The avifauna of South America, known as the "bird continent," comprises 3000 species (Ouellet, 1991) of which 800 can be observed in French Guiana (Tostain et al., 1992). Between 1976 and 1990, 266 species of birds were seen in the vicinity of Saül (J.D. Mitchell, unpublished checklist based on personal observations; Dick et al., 1984; Thiollay, 1989). A number of ornithological studies recognize the Guayana floristic province (Mori, 1991), of which central French Guiana is a part, as an endemic bird area (Bibby et al., 1992; Stolz et al., 1996; Wege & Long, 1995).
      Annual rainfall for Saül averages 2413 mm, and there is a distinct dry season from July to November and sometimes a less pronounced dry period of several weeks in February and March. The wettest months of the year are May and June. Temperature is relatively constant throughout the year with the daily fluctuation greater than seasonal fluctuation. In 1982, the average monthly temperature was 27.1║C and the average monthly minimum and maximum temperatures were 20.9║C and 31.5║C, respectively (Mori et al., 1997). The greatest number of tourists visit central French Guiana in the early dry season to take advantage of the good weather. As the dry season progresses, tourism declines because river trips become more difficult as a result of low water.


      Saül can be reached on Monday, Wednesday, and Friday by a 45-minute Air Guyane flight which flies over undisturbed forest for most of the distance (apart from the developed area adjacent to Cayenne and around several small villages such as Cacao). Upon arrival at the airport, visitors either walk or are transported by vehicle for a mile into the village where rustic accommodations, including a community sponsored hotel, are available. For the most part, visitors sleep in hammocks, and at some of the facilities travelers must provide their own hammocks. Meals are available in a few small restaurants or can be prepared at some of the tourist facilities. Several small stores carry a limited stock of food, candles, cooking gas, etc. and fresh vegetables are available at a small stand open only on the days of Air Guyane flights. Seven kilometers to the north of Saül on the Route de Bélizon, is an excellent tourist facility providing hammock space in carbets along a beautiful stream and excellent food (Les Eaux Claires, 97314 Saül, French Guiana, fax no.: 594-27-01-71).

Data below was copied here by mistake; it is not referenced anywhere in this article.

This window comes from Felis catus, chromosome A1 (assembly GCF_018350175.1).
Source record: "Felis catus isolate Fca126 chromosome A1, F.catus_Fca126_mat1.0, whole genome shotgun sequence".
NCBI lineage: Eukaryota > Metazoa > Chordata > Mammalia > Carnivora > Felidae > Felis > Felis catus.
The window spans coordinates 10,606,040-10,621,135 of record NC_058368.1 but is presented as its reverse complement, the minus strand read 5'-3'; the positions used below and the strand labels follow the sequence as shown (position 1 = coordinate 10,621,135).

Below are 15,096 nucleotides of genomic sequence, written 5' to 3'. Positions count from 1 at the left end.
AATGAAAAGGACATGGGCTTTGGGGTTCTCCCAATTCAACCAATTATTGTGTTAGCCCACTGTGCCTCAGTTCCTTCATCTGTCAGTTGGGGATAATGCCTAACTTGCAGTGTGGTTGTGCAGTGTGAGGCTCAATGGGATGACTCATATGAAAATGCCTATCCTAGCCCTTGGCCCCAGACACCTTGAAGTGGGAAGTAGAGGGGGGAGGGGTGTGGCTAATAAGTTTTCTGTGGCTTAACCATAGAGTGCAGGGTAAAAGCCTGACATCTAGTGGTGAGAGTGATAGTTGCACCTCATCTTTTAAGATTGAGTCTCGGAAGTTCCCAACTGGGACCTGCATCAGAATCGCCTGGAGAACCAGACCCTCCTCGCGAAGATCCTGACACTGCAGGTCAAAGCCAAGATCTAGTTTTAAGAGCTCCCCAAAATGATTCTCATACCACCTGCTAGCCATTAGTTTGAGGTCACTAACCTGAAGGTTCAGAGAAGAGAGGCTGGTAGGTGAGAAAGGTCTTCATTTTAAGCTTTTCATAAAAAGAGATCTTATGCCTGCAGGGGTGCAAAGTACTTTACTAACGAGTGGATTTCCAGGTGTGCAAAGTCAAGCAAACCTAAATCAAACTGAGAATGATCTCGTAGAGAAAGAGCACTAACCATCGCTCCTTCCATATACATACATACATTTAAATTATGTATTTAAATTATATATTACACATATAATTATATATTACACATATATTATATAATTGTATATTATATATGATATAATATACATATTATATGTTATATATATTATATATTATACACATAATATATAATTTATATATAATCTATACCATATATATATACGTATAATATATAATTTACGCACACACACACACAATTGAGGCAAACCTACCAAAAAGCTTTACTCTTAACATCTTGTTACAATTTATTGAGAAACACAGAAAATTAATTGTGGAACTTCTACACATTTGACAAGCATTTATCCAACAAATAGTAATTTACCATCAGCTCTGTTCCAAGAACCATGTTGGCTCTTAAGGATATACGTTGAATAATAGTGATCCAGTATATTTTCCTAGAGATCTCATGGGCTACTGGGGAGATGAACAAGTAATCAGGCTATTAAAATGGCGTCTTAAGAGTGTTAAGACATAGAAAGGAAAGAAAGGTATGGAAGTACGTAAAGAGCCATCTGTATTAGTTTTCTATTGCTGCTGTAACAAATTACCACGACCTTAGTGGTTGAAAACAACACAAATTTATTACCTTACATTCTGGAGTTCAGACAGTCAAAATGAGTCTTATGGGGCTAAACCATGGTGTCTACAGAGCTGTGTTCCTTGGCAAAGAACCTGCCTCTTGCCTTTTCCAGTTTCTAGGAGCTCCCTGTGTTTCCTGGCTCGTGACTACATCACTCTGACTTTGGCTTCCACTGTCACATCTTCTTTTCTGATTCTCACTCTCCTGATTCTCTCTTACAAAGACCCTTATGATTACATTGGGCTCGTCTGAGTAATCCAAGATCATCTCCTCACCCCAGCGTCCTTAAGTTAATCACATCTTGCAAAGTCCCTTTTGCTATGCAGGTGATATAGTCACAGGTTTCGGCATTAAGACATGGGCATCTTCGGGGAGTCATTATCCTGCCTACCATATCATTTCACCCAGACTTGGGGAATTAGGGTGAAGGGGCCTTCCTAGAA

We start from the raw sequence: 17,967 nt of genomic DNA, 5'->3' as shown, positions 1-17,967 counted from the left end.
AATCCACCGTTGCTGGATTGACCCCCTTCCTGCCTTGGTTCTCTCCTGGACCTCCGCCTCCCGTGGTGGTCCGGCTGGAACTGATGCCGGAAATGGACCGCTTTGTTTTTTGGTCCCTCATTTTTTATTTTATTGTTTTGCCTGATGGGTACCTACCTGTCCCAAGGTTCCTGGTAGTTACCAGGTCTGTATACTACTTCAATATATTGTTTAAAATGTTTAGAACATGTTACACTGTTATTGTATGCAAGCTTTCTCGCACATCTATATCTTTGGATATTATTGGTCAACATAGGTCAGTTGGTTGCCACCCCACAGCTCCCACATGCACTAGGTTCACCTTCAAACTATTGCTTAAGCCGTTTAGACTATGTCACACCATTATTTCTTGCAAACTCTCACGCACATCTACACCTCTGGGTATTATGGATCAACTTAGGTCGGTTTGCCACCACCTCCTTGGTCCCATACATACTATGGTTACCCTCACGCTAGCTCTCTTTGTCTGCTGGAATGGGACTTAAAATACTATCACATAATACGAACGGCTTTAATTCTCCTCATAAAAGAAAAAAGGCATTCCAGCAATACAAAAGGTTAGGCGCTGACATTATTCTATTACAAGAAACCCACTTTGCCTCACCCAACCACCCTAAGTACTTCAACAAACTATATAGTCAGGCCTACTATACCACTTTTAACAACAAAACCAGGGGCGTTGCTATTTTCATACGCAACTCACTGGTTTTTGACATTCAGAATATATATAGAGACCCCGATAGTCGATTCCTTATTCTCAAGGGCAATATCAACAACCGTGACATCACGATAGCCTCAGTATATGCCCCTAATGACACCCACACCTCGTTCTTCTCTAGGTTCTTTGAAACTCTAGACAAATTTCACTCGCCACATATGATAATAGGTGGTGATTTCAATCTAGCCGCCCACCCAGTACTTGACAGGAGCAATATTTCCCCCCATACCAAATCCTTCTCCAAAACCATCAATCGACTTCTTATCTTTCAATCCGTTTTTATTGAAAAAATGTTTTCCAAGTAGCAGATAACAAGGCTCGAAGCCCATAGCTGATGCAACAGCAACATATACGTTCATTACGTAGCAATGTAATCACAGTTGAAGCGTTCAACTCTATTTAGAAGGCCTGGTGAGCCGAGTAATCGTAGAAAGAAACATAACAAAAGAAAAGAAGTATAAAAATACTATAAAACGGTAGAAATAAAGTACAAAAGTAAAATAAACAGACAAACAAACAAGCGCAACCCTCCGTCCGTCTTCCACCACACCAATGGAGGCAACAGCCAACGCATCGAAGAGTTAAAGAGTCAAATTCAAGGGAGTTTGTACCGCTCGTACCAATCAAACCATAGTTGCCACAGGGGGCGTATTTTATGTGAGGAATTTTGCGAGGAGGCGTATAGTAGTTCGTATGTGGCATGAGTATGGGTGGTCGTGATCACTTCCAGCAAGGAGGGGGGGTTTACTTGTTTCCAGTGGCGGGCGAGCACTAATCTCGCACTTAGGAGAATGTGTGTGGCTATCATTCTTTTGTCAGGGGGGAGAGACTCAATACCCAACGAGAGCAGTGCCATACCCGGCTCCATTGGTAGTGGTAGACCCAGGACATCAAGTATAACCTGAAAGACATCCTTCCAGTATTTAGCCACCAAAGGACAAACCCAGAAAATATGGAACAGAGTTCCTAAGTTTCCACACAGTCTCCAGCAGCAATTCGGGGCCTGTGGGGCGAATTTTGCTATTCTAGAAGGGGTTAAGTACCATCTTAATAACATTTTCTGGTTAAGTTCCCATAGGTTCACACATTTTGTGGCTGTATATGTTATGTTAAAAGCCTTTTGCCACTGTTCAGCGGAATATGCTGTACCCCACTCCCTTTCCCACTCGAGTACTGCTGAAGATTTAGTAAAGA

One of the special features offered by the area surrounding Saül is a well-marked trail system (Fig. 3) that allows for relatively easy access to most of the vegetation types of the region. An exception is the vegetation found on granitic outcrops, none of which have a well-marked trail leading to them. Visitors should consult with local guides to get the most up-to-date information about trails because their condition may change drastically even after only a few years without maintenance. Guides are available in the village and at Eaux Claires, but should be arranged for in advance. In addition to hiking trips, some guides lead trips by canoe or kayak down the Mana and Inini Rivers.
      General information about the Saül region is provided by Castner (1990). However, details of his description of tourist facilities must be confirmed because some of the information is now outdated.
      As in all travel to remote tropical areas, the most successful trips are those by well-prepared travelers. Therefore, we recommend traveling with a hammock, mosquito net, tarp, and a supply of food. Air Guyane flights to Saül allow for only 10 kilos of baggage free-of-charge.


      The pristine forests of Saül harbor the dangers found throughout most of lowland South America. Insects, snakes, disease, spines on plants, and getting lost in the forest cause the most frequent problems.